The United States sees China as key, U.S. Disarmament Ambassador Wood told reporters on a conference call.
“I’m not going to talk about various policy options that we may or may not consider, but I will say this: we are certainly engaged right now in looking at a number of measures – political, economic, security – to deal with these provocative acts by the DPRK, and dangerous acts in many cases,” he said, using the initials of North Korea’s official name, the Democratic People’s Republic of Korea.
“So we are going to be raising the level of engagement with China on this issue. China really is the key in dealing with the North Korea issue. Ninety percent of the DPRK’s trade is with China, so clearly there is a lot more leverage that China has, and we would like China to use.”
The Security Council first imposed sanctions on North Korea in 2006 and has strengthened the measures in response to its five nuclear tests and two long-range rocket launches. Pyongyang is threatening a sixth nuclear test.
Trump warned in an interview with Reuters this month that a “major, major conflict” with North Korea was possible. In a show of force, the United States sent an aircraft carrier strike group, led by the USS Carl Vinson, to waters off the Korean peninsula to conduct drills with South Korea and Japan.
Admiral Harry Harris, the top U.S. commander in the Asia-Pacific, said on Tuesday continued missile launches by North Korea showed the importance of the alliance between Japan and the United States.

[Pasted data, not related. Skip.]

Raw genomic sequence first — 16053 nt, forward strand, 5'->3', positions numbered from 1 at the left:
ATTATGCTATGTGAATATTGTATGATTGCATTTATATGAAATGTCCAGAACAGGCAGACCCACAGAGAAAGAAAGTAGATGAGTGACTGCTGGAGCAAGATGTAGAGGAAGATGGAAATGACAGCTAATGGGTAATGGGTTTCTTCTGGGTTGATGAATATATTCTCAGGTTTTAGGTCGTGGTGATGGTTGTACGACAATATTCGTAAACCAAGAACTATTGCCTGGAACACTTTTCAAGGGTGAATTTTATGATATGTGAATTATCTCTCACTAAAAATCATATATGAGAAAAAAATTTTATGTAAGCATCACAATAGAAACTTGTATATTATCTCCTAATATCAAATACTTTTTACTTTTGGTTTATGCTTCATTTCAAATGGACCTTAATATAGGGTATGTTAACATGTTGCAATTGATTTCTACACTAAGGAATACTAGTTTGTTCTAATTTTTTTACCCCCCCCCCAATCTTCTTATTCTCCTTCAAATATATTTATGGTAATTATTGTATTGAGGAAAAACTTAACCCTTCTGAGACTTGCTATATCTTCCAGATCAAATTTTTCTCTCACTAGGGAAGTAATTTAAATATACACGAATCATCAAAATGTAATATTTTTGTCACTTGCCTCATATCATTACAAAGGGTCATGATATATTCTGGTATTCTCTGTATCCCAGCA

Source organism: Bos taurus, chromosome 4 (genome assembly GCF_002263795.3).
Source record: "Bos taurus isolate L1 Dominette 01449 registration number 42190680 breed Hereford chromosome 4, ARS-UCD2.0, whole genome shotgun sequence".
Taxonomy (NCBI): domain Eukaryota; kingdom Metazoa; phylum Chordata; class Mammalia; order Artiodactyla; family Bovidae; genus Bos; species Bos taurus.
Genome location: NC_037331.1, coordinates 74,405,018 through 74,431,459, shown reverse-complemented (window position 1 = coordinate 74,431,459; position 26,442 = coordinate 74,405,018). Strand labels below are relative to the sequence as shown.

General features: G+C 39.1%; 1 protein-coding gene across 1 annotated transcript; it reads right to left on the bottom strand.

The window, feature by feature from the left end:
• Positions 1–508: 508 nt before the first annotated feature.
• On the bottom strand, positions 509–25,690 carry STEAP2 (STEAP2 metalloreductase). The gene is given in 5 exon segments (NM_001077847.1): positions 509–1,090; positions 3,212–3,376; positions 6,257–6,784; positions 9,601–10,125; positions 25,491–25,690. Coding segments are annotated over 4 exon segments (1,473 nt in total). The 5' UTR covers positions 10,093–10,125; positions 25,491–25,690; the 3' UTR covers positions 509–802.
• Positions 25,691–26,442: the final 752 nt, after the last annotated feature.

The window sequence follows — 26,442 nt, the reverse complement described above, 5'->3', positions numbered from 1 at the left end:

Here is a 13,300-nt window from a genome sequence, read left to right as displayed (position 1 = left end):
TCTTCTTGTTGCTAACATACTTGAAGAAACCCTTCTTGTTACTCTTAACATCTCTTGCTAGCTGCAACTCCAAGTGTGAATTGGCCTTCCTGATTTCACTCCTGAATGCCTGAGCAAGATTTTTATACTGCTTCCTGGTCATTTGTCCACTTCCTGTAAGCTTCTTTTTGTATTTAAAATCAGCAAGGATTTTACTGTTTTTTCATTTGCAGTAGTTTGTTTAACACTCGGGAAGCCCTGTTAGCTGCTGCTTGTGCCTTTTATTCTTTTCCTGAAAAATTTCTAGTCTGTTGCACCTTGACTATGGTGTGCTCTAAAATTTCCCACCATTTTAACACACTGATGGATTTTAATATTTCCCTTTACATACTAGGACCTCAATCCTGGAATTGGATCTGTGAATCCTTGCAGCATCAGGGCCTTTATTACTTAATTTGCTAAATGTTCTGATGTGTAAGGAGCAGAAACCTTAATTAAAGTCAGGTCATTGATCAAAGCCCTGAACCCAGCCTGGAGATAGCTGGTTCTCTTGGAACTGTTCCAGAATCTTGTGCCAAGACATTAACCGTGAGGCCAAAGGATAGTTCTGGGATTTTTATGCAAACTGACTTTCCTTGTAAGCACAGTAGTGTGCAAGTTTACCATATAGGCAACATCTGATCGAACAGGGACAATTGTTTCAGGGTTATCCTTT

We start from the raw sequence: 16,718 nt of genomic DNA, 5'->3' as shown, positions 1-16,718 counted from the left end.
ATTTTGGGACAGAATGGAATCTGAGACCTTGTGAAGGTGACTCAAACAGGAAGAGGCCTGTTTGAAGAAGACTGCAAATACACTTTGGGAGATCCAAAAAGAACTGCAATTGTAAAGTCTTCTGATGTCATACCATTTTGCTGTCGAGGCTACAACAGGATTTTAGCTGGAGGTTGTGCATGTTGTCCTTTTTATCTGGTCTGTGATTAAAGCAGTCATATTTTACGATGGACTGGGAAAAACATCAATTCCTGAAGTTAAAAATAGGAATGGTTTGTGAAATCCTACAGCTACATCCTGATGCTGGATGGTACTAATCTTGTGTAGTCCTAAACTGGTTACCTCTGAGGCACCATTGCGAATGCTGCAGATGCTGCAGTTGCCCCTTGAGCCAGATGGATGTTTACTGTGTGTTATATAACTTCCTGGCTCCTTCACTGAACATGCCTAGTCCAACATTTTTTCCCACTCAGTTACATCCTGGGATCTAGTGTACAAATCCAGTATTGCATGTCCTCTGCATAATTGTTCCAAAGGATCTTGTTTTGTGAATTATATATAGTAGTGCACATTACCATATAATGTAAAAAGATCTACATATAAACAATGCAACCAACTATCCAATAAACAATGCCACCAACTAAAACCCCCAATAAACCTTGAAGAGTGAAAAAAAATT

“The actions of North Korea are unacceptable,” Harris said at the start of a meeting with Japanese Foreign Minister Fumio Kishida. “It underscores not only the importance of the U.S.-Japan alliance, but also U.S.-Japan-South Korea trilateral cooperation.”
Harris is to meet Japanese Prime Minister Shinzo Abe and Defense Minister Tomomi Inada later in the day.
The U.S. Seventh Fleet carrier, the USS Ronald Reagan, left Yokosuka in Japan on Tuesday on its regular spring patrol and will be out for around three to four months, according to a Seventh Fleet spokesman.
The spokesman declined to say where it was bound and added he was not aware how long the Carl Vinson would remain in the region.
Apart from worries about North Korea’s missile and nuclear weapons programs, cyber security researchers have found technical evidence they said could link North Korea with the global WannaCry “ransomware” cyber attack that has infected more than 300,000 computers in 150 countries since Friday.
Symantec (SYMC.O) and Kaspersky Lab said on Monday some code in an earlier version of the WannaCry software had also appeared in programs used by the Lazarus Group, which researchers from many companies have identified as a North Korea-run hacking operation.
(For a graphic on North Korea missile launch, click tmsnrt.rs/2pNI8t6)
(For a graphic on nuclear North Korea, click tmsnrt.rs/2n0gd92)
(Additional reporting by Michelle Nichols at the UNITED NATIONS, Kiyoshi Takenaka in TOKYO, Tom Miles in GENEVA and Ju-min Park in SEOUL; Writing by Nick Macfie; Editing by Paul Tait)